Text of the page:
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Some Effects of Schematic Processing on Consumer Expectations and Disconfirmation Judgments

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  • Stayman, Douglas M
  • Alden, Dana L
  • Smith, Karen H
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    Abstract

    Recent research has shown that processing based on the product-category schemas of consumers can influence the manner in which consumers evaluate products. This article presents a series of studies that explore how processing based on such schemas interacts with consumer expectations prior to the trial of a new product and influences disconfirmation judgments and product evaluations following the trial. An initial study finds that, when attributes included in the description of a new product are very discrepant from a prior category schema, consumers may switch schemas in forming pretrial expectations. A second study finds that more negative product evaluations following the trial may result when consumers' experience with a product during the trial is very different from schema expectations, compared with the situation in which the product matches schema expectations. A third study demonstrates that disconfirmation judgments and post-trial evaluations may occur through processing at the product-category schema level, rather than through processing at the product attribute level. Copyright 1992 by the University of Chicago.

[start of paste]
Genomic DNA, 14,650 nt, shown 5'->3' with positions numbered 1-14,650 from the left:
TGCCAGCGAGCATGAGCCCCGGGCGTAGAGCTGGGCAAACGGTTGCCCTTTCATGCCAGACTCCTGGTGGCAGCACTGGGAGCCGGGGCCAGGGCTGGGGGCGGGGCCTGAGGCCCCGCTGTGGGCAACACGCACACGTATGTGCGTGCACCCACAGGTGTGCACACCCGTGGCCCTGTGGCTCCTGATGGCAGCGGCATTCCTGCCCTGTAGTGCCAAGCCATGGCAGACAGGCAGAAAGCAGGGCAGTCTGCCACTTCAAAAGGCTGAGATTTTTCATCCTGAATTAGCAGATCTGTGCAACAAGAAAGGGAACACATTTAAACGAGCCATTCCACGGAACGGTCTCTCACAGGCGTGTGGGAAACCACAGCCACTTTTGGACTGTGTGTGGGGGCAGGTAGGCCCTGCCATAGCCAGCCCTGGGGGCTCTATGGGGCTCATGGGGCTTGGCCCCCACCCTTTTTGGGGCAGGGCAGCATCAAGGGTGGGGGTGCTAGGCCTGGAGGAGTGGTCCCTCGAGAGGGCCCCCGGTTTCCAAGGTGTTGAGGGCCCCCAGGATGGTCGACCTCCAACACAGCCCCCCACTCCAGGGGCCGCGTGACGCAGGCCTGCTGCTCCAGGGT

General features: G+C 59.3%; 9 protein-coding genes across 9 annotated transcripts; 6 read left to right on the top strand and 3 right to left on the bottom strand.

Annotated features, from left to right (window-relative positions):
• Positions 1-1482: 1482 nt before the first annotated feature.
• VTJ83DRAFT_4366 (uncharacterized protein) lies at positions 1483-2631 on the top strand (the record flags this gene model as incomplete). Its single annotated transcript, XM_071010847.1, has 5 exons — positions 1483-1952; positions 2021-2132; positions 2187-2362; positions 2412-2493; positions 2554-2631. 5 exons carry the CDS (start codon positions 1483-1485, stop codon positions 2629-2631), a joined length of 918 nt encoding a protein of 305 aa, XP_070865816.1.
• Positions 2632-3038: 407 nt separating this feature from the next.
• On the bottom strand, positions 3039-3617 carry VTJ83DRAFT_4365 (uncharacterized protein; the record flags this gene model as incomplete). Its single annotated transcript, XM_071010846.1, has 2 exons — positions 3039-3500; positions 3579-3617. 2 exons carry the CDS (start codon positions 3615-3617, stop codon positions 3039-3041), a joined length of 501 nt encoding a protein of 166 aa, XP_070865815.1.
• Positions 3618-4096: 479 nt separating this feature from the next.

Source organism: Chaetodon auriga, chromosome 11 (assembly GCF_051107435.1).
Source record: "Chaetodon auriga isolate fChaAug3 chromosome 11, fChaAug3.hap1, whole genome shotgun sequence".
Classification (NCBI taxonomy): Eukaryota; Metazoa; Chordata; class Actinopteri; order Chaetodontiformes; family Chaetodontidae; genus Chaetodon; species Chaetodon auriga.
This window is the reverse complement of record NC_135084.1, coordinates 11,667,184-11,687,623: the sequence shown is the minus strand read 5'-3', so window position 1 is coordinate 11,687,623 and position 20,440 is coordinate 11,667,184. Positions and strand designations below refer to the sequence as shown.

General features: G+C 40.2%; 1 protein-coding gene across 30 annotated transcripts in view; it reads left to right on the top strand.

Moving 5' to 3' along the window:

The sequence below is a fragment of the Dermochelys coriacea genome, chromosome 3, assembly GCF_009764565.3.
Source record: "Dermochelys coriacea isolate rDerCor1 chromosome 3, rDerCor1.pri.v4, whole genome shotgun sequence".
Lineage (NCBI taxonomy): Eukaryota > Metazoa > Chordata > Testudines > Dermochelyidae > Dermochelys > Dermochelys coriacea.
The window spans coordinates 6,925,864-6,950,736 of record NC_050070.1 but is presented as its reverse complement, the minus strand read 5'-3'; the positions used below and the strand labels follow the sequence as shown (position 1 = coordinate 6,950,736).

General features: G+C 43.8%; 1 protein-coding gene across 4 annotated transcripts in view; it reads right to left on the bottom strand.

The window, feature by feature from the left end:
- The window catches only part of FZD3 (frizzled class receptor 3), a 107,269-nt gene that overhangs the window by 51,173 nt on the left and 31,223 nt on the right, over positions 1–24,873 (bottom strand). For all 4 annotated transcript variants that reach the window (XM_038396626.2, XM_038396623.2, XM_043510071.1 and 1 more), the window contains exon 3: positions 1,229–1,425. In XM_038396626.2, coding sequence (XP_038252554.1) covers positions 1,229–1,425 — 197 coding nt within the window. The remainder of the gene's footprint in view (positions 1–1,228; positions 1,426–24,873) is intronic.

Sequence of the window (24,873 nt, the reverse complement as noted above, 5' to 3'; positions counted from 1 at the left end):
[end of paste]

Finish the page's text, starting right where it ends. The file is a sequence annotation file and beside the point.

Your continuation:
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    Bibliographic Info

    Article provided by University of Chicago Press in its journal Journal of Consumer Research.

    Volume (Year): 19 (1992)
    Issue (Month): 2 (September)
    Pages: 240-55

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    Handle: RePEc:ucp:jconrs:v:19:y:1992:i:2:p:240-55

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    Web page: http://www.journals.uchicago.edu/JCR/

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    Cited by:
    1. Coughlan, Richard & Connolly, Terry, 2001. "Predicting Affective Responses to Unexpected Outcomes," Organizational Behavior and Human Decision Processes, Elsevier, vol. 85(2), pages 211-225, July.
    2. Babin, Barry J. & Babin, Laurie, 2001. "Seeking something different? A model of schema typicality, consumer affect, purchase intentions and perceived shopping value," Journal of Business Research, Elsevier, vol. 54(2), pages 89-96, November.
    3. Desai, Kalpesh Kaushik & Mahajan, Vijay, 1998. "Strategic Role of Affect-Based Attitudes in the Acquisition, Development, and Retention of Customers," Journal of Business Research, Elsevier, vol. 42(3), pages 309-324, July.
    4. Simon Blanchard & Wayne DeSarbo & A. Atalay & Nukhet Harmancioglu, 2012. "Identifying consumer heterogeneity in unobserved categories," Marketing Letters, Springer, vol. 23(1), pages 177-194, March.
    5. Christophe Bezes, 2010. "Tout ce qui est congruent, est-il similaire ? Propositions de définition du concept de congruence en marketing," Post-Print hal-00573441, HAL.
    6. Margarita Tejera Gil & Santiago Rodriguez Feijoó & Alejandro Rodriguez Caro & Delia Davila Quintana, 2005. "Consumer’S Satisfaction - Explanatory Models," ERSA conference papers ersa05p565, European Regional Science Association.
    7. Jurca Maria Alina & Plăiaș Ioan, 2013. "Schema Congruity - A Basis For Evaluating Ambient Advertising Effectiveness," Annals of Faculty of Economics, University of Oradea, Faculty of Economics, vol. 1(1), pages 1765-1774, July.
    8. Olivier Brunel & Céline Gallen, 2010. "Et si c'était de la dissonance cognitive ?," Working Papers hal-00547775, HAL.

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